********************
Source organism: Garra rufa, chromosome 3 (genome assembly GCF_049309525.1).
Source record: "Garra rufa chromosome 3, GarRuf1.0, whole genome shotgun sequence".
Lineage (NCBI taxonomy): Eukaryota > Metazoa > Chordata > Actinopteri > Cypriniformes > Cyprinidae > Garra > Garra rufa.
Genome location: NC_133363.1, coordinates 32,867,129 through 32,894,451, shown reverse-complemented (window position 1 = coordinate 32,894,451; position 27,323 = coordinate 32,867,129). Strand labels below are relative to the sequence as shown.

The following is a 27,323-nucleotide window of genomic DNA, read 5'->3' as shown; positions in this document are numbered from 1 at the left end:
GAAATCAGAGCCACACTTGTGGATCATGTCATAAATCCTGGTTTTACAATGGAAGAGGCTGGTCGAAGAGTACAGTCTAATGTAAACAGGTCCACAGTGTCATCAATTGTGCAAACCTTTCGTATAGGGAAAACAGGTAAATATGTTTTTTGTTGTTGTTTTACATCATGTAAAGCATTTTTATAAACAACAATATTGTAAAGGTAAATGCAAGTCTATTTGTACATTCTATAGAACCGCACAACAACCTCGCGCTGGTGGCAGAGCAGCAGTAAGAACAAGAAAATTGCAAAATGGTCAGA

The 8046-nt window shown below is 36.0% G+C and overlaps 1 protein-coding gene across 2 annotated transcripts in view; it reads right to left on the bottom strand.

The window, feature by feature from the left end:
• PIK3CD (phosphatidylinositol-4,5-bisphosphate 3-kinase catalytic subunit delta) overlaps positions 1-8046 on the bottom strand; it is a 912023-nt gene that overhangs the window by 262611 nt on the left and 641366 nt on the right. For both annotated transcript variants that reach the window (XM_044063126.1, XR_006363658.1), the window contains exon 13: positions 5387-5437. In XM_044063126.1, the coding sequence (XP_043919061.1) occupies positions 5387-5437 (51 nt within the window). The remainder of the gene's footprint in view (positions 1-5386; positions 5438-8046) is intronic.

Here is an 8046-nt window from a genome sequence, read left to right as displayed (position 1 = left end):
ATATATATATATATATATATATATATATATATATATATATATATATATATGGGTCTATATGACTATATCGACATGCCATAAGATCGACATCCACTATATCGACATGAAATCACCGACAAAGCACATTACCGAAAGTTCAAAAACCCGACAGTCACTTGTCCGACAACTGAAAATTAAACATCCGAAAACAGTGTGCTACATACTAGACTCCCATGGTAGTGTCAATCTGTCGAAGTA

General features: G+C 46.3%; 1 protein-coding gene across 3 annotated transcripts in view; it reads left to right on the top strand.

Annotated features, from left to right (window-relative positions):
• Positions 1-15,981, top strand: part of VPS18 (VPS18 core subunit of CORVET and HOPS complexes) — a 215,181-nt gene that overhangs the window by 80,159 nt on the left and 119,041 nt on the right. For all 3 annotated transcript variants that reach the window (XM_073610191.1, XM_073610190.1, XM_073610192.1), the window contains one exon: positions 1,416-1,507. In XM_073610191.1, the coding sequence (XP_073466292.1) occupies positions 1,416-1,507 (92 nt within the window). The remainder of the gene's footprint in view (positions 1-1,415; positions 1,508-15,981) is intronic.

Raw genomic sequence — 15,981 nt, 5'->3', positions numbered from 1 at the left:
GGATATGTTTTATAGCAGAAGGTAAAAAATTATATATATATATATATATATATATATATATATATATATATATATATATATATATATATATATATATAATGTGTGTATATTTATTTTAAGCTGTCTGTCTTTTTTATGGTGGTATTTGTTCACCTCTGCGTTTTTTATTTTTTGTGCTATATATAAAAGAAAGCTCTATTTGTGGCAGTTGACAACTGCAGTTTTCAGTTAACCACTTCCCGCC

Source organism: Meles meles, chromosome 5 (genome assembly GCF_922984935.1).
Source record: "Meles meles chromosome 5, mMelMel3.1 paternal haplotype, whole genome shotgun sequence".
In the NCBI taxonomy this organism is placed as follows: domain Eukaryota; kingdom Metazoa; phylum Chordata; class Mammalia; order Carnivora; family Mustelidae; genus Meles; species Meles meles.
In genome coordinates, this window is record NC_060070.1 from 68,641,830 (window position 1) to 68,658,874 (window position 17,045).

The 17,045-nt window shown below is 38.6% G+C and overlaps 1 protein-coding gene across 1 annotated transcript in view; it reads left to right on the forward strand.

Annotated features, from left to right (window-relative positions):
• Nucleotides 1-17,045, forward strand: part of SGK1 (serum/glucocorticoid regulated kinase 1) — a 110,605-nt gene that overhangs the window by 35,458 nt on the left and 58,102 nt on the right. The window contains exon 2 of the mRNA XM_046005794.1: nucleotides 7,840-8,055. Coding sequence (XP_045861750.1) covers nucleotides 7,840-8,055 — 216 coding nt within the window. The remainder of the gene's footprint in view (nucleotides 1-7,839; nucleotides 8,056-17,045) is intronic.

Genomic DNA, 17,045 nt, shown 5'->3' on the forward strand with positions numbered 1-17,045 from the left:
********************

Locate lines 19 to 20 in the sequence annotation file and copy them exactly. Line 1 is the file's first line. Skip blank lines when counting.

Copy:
In the NCBI taxonomy this organism is placed as follows: domain Eukaryota; kingdom Metazoa; phylum Chordata; class Mammalia; order Carnivora; family Mustelidae; genus Meles; species Meles meles.
In genome coordinates, this window is record NC_060070.1 from 68,641,830 (window position 1) to 68,658,874 (window position 17,045).